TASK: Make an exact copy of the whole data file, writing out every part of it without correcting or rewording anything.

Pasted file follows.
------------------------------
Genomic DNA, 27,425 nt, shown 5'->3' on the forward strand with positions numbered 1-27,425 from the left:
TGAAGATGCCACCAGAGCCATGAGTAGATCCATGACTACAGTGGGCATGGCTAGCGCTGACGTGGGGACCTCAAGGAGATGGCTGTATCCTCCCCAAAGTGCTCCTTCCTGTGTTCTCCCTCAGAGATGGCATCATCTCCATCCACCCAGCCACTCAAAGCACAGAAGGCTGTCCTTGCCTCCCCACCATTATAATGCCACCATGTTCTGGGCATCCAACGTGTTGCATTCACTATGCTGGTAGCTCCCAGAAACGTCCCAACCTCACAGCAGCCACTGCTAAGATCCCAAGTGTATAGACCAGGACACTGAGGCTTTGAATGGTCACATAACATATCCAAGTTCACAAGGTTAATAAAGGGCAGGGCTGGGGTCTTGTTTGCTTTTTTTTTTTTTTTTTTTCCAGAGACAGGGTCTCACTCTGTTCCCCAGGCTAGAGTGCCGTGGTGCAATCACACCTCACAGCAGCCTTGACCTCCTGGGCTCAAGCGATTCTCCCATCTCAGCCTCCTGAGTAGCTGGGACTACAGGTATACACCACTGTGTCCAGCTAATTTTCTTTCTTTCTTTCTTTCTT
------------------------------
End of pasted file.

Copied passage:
Genomic DNA, 27,425 nt, shown 5'->3' on the forward strand with positions numbered 1-27,425 from the left:
TGAAGATGCCACCAGAGCCATGAGTAGATCCATGACTACAGTGGGCATGGCTAGCGCTGACGTGGGGACCTCAAGGAGATGGCTGTATCCTCCCCAAAGTGCTCCTTCCTGTGTTCTCCCTCAGAGATGGCATCATCTCCATCCACCCAGCCACTCAAAGCACAGAAGGCTGTCCTTGCCTCCCCACCATTATAATGCCACCATGTTCTGGGCATCCAACGTGTTGCATTCACTATGCTGGTAGCTCCCAGAAACGTCCCAACCTCACAGCAGCCACTGCTAAGATCCCAAGTGTATAGACCAGGACACTGAGGCTTTGAATGGTCACATAACATATCCAAGTTCACAAGGTTAATAAAGGGCAGGGCTGGGGTCTTGTTTGCTTTTTTTTTTTTTTTTTTTCCAGAGACAGGGTCTCACTCTGTTCCCCAGGCTAGAGTGCCGTGGTGCAATCACACCTCACAGCAGCCTTGACCTCCTGGGCTCAAGCGATTCTCCCATCTCAGCCTCCTGAGTAGCTGGGACTACAGGTATACACCACTGTGTCCAGCTAATTTTCTTTCTTTCTTTCTTTCTT